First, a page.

So… yeah. MoMA was pretty good. We went out for amazing Neapolitan pizza and caught some improv comedy at a thrilling little Tiki bar – it was nice to imagine what life might be like as a young 20/30-something New Yorker.

And then off to Toronto in the morning. I got bumped to an earlier flight (ooh yeah baby) and basically spent the whole time staring at the countryside unfolding beneath the plane. And then we landed.

DUN DUN DUUUUUUuuuuN! Tune in later for more.

North America Trip Day Three: In Which New York Gets Good

My primary goal for the day was to find some shoes. It varies, but shoes in Japan are almost always too small for me – to this end I packed only one pair for the trip and set out yesterday to buy MOAR.

It was a nice day. People were strolling around the streets and everything seemed calm and pleasant. And finally, here was the feeling that I had wanted – that I’d suspected I’d feel: a sense of lightness and excitement, that first inkling of being in sync with a place, as opposed to an alien in a hostile environment.
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North America Trip Day First-Day-In-New-York

An astute friend of mine observed that New York is like America distilled. It’s like learning to drink on tequila. As the rest of my experience with America is exactly zero, I cannot vouchsafe the accuracy of this statement. But I will say it’s pretty goddamn intense, particularly because I’ve been in Japan for so long.

I made the cheapskate decision of taking the subway to my destination. Although it’s pretty grotty (I will never complain about Nagoya’s subway again, until next time I ride the Higashiyama Line), the subway itself was fairly eas… no, it wasn’t. It’s a weird incomprehensible rabbit warren. Everyone looks like the star of a TV show (or at least a major character). A guy with earlocks and a yarmulke came and sat near me and a group of Sikhs sat at the other side of the carriage. There were mutterers and chewing-gum-jawing nail-cleaning women making bad fashion choices. I needn’t have been so concerned about my wardrobe, it seems.

People here are pretty fascinating. Sometimes I can’t tell whether they’re speaking English or not. Everyone seems extraordinarily defined, although it might just be me matching patterns and seeking out the stereotypical. It’s really nice to be around people of all races and body types.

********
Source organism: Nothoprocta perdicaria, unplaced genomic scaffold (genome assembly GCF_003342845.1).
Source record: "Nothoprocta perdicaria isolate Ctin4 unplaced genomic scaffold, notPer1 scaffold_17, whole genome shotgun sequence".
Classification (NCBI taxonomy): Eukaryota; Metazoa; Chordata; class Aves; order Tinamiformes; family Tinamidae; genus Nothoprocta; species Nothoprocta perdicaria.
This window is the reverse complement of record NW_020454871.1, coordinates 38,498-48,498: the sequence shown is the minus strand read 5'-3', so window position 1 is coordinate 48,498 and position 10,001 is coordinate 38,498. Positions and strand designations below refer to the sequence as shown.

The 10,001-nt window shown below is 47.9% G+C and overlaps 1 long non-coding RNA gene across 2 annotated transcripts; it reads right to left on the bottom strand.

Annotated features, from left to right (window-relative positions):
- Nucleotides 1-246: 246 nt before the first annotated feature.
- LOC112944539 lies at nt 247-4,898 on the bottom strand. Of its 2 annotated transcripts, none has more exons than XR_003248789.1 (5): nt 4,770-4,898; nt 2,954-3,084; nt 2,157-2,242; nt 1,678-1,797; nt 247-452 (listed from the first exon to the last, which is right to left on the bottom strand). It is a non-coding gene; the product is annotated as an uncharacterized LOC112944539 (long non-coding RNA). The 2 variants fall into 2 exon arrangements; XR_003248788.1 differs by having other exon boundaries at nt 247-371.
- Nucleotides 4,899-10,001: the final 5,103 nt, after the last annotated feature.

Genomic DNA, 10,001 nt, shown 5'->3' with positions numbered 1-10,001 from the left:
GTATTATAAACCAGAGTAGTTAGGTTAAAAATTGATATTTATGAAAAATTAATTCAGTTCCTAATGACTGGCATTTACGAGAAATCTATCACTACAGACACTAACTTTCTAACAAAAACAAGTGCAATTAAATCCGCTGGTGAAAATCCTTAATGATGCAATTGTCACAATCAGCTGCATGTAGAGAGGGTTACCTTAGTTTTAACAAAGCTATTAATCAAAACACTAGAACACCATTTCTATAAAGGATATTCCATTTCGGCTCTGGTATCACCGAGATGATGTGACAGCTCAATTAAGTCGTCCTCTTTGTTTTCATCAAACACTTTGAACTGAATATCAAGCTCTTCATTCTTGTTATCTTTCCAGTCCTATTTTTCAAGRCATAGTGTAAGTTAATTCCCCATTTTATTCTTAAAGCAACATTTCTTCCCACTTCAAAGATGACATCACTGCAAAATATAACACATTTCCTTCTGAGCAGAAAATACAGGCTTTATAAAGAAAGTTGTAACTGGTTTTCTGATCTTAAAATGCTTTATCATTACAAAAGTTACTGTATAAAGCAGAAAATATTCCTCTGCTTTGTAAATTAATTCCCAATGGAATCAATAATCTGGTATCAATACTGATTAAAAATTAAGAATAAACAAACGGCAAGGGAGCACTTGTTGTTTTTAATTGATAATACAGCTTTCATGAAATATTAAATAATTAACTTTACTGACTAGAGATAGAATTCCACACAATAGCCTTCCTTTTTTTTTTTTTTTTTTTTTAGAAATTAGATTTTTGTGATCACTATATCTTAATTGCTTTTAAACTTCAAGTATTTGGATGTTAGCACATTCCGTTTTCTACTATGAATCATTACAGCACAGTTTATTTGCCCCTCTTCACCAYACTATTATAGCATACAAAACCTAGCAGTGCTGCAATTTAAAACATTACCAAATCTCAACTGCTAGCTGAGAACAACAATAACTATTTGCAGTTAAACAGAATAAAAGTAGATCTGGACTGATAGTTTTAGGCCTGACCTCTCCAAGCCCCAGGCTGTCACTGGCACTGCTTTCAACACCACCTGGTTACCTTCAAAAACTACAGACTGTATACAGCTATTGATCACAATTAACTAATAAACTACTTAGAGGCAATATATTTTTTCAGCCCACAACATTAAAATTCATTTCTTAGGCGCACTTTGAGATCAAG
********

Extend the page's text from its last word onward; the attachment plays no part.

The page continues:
Anyway – to continue – after an excruciatingly long subway ride, I got out of the station and got really, really lost – being unaware that xth street East and xth street West are distinctly different places and very far apart. This culminated in me stopping to ask a guy who was holding a box cutter and doing something to his garbage for directions. (In retrospect this makes it sound quite hazardous, but he looked friendly.)

I told him my predicament. “Awww honey,” he said, and it was the nicest thing anyone had ever said to me. He explained the route but suggested, full of the milk of human kindness, that I should get a taxi, because I had clearly been travelling for a long time. (I was lugging along all my stuff.)

So I tried flagging a taxi.

This did not work very well. I’m not sure how you’re supposed to do it but I tackled it by looking as conspicuous as possible and waving. Eventually one stopped (in the middle of the road, not pulled over), rolled down the window and yelled something at me. I tried to explain where I needed to go; he clearly had no idea what I was saying. At this point for no apparent reason he drove away – just drove away, without any kind of end to the conversation. He just looked away and pulled off.

I sort of may have slightly started tearing up a little. The stress and distance and lugging a tonne of luggage kinda got to me at that point. Of course, if you’re going to have a mini nervous breakdown on the street, history and Hollywood would indicate that New York is a pretty good place to do it. But I gave myself a mini talking-to, donned my big girl panties and soldiered on. I survived. Huzzah.

My hotel is in a pretty little street near a pretty little park. It’s quite old fashioned – lots of brown stone and architectural fussiness on the facades and elaborate railings and whatnot. It’s not too bad so far, although I’ve got a shared bathroom and there are old dudes on my floor. Hrmph.

Oh yeah, and for dinner I had a 1/2 pound beef burger (they didn’t have smaller ones; I asked.) I went to the place because it was convenient, although they had reviews up indicating that the place was quite well thought-of. It was pretty bland and not as good as Centre 4 in Takayama, so bam, take that. The waiter seemed perplexed by my refusal of coffee refills (everything in moderation guys).

Tomorrow I reckon I’ll got shopping and try to get some new shoes, and maybe also some yarn. Maybe I’ll hit up Barnes and Noble. Yay, America.

A for effort but C for taste:


North America Trip Day One and Day One again – The Flight

Because of the international date line see? I basically got to live through Wednesday for 50% longer than everybody else.

The flight started out alright. In fact, it was the most perfect take-off I’ve ever experienced – I didn’t even feel the wheels leave the runway. I was in Premium Economy, I got to watch the rest of Death Comes to Pemberley (which I’d started on my previous flight) and the food was decent.